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Symptoms of stress

Stress symptoms

There are three main types of stress: acute stress, episodic acute stress, and chronic stress.

Each type of stress affects your mind, body, thoughts, and behaviours slightly differently. This page discusses these differences.

If you recognise the symptoms we explore, speak to your doctor. The doctor help you get the right support to feel better.

Read on to learn about the symptoms of each type of stress.

Acute stress

If you are dealing with a challenging situation, you may have an acute stress response. We discuss how acute stress affects your mind and body below.

Psychological symptoms

Acute stress can cause emotional distress such as:

  • anger
  • anxiety
  • low mood

Physical symptoms

Acute stress affects your body too. It may cause the following physical symptoms:

  • muscle tension
  • headache
  • back pain
  • jaw pain
  • heartburn
  • tummy upset

Episodic acute stress

If you experience acute stress often, you may have episodic acute stress. Let’s explore the physical and psychological effects this may have.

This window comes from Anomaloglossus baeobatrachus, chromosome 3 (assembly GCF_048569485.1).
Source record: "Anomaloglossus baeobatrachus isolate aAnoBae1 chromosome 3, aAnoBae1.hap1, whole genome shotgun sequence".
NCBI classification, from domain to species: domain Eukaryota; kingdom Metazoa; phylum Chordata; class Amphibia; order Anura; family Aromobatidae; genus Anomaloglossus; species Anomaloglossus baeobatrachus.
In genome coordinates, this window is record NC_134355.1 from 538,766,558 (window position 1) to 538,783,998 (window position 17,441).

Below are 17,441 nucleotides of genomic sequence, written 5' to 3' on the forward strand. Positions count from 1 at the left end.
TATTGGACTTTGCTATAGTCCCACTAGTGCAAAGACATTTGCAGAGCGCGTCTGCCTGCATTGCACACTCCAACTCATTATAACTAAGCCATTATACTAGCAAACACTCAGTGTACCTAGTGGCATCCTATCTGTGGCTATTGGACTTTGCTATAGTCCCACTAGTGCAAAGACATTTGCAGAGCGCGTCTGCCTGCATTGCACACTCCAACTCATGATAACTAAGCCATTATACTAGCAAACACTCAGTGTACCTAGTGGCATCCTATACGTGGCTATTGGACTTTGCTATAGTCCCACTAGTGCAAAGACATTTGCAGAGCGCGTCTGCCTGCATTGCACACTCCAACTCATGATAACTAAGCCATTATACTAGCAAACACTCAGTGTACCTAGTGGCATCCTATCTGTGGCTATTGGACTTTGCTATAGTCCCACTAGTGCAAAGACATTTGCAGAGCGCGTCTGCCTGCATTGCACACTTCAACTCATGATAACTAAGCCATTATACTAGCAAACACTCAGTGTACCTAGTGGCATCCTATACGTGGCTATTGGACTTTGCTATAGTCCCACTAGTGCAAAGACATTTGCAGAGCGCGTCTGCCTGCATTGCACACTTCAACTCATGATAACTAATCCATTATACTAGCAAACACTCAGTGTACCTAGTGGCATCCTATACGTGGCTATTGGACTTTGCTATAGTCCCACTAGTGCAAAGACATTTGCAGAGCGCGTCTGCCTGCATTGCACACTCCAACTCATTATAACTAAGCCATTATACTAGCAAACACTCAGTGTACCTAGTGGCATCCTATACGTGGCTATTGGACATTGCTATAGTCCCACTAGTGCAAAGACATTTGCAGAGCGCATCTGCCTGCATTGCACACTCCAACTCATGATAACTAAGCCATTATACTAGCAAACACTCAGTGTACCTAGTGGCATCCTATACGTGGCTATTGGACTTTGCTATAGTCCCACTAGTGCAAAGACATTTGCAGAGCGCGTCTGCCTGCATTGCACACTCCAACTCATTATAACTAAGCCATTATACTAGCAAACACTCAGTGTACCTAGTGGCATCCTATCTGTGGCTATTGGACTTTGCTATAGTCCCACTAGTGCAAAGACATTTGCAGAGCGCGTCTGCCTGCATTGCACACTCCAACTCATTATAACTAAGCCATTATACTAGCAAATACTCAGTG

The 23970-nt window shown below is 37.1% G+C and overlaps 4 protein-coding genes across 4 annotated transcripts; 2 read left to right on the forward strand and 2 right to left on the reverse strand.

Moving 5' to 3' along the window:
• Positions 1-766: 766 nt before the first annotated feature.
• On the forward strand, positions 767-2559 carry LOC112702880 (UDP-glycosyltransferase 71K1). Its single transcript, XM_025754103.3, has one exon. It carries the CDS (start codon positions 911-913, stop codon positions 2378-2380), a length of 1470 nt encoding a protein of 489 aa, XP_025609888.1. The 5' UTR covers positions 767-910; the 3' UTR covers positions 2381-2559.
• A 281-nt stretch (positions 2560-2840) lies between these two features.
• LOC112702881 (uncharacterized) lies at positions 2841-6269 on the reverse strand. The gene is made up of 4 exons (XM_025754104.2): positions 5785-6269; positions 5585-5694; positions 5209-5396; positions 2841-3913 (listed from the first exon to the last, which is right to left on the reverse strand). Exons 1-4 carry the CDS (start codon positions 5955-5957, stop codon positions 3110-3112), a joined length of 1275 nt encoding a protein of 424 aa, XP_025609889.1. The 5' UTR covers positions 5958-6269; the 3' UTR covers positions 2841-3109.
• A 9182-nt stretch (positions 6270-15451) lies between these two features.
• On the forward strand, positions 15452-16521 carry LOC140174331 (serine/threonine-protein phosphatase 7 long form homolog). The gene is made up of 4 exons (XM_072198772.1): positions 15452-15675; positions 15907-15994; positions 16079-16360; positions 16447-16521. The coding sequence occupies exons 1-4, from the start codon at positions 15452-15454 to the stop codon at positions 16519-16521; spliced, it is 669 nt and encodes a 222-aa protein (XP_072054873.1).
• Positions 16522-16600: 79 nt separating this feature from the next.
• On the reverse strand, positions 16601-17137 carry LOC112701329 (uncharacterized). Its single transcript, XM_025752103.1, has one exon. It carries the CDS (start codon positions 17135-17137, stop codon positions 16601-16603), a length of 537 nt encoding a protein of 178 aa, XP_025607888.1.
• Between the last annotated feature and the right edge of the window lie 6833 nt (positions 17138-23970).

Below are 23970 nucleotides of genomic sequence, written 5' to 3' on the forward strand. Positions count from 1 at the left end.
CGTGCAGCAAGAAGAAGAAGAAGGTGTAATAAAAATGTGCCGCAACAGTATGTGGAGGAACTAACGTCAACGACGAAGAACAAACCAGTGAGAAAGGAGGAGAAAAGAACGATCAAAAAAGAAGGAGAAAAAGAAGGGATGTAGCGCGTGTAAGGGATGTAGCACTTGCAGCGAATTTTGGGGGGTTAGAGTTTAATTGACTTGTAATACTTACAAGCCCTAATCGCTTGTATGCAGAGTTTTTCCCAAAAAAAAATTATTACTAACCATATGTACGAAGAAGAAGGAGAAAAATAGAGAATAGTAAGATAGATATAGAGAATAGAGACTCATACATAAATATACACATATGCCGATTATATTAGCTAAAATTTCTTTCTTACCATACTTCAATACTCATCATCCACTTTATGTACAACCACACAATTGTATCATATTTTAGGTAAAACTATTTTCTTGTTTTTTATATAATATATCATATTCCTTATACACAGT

Psychological symptoms

Episodic acute stress may make you feel like nothing ever goes right for you. You may find life chaotic or overwhelming. You regularly feel under pressure and on edge. This exhausts you.

Over time, feeling this way may affect how you behave towards others. Feeling irritable may lead you to become unintentionally hostile. This may cause relationship problems.

Physical symptoms

If you have episodic acute stress, you frequently experience the physical symptoms of acute stress listed above. Over time you may also develop:

  • frequent, long-lasting headaches or migraines
  • digestive problems
  • high blood pressure


Chronic stress

If you experience long-term emotional pressure, you may have ongoing stress. This is called chronic stress.

Psychological symptoms

Chronic stress may make you feel:

  • irritable
  • exhausted
  • unable to concentrate
  • like your thoughts are racing
  • a loss of control
  • low

Chronic stress may also increase your risk of other mental health problems. For example, depression or anxiety.

Physical symptoms

Chronic stress can affect your body in a number of ways. Long periods of chronic stress may:

  • reduce your sex drive
  • change your appetite
  • give you tummy upset
  • cause headaches or migraines
  • raise your blood pressure
  • irritate your skin
  • make you more prone to infections
  • increase your risk of heart disease, obesity, and diabetes

Are you feeling stressed? Complete a self-assessment for advice.